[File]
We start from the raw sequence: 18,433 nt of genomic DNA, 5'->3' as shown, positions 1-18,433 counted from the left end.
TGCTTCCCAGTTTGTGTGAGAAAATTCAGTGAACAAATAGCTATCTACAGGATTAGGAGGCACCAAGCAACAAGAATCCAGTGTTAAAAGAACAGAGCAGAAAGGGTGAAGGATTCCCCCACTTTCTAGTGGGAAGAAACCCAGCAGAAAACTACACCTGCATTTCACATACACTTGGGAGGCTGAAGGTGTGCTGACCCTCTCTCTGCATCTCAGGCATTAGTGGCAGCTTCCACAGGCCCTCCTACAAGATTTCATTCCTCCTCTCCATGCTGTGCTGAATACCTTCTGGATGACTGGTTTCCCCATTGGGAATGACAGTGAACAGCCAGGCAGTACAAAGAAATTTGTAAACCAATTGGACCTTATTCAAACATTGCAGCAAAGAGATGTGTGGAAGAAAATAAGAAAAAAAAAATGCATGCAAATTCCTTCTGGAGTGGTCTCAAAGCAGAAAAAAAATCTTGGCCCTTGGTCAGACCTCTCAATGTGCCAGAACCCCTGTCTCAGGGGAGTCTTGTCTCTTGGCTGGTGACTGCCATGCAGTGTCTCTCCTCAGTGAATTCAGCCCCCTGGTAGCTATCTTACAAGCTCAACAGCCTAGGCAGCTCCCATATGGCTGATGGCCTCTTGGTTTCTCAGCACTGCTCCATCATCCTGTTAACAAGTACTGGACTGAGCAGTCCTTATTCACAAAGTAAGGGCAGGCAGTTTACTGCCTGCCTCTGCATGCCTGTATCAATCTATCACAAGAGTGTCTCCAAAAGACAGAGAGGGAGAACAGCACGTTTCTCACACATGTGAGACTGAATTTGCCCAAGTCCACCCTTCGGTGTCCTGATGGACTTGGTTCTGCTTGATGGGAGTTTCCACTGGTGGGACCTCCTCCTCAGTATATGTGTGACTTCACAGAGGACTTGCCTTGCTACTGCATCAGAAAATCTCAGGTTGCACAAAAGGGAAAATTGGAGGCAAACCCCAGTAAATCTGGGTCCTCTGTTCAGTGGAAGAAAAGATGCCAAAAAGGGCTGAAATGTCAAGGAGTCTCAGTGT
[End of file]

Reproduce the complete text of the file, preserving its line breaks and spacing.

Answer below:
We start from the raw sequence: 18,433 nt of genomic DNA, 5'->3' as shown, positions 1-18,433 counted from the left end.
TGCTTCCCAGTTTGTGTGAGAAAATTCAGTGAACAAATAGCTATCTACAGGATTAGGAGGCACCAAGCAACAAGAATCCAGTGTTAAAAGAACAGAGCAGAAAGGGTGAAGGATTCCCCCACTTTCTAGTGGGAAGAAACCCAGCAGAAAACTACACCTGCATTTCACATACACTTGGGAGGCTGAAGGTGTGCTGACCCTCTCTCTGCATCTCAGGCATTAGTGGCAGCTTCCACAGGCCCTCCTACAAGATTTCATTCCTCCTCTCCATGCTGTGCTGAATACCTTCTGGATGACTGGTTTCCCCATTGGGAATGACAGTGAACAGCCAGGCAGTACAAAGAAATTTGTAAACCAATTGGACCTTATTCAAACATTGCAGCAAAGAGATGTGTGGAAGAAAATAAGAAAAAAAAAATGCATGCAAATTCCTTCTGGAGTGGTCTCAAAGCAGAAAAAAAATCTTGGCCCTTGGTCAGACCTCTCAATGTGCCAGAACCCCTGTCTCAGGGGAGTCTTGTCTCTTGGCTGGTGACTGCCATGCAGTGTCTCTCCTCAGTGAATTCAGCCCCCTGGTAGCTATCTTACAAGCTCAACAGCCTAGGCAGCTCCCATATGGCTGATGGCCTCTTGGTTTCTCAGCACTGCTCCATCATCCTGTTAACAAGTACTGGACTGAGCAGTCCTTATTCACAAAGTAAGGGCAGGCAGTTTACTGCCTGCCTCTGCATGCCTGTATCAATCTATCACAAGAGTGTCTCCAAAAGACAGAGAGGGAGAACAGCACGTTTCTCACACATGTGAGACTGAATTTGCCCAAGTCCACCCTTCGGTGTCCTGATGGACTTGGTTCTGCTTGATGGGAGTTTCCACTGGTGGGACCTCCTCCTCAGTATATGTGTGACTTCACAGAGGACTTGCCTTGCTACTGCATCAGAAAATCTCAGGTTGCACAAAAGGGAAAATTGGAGGCAAACCCCAGTAAATCTGGGTCCTCTGTTCAGTGGAAGAAAAGATGCCAAAAAGGGCTGAAATGTCAAGGAGTCTCAGTGT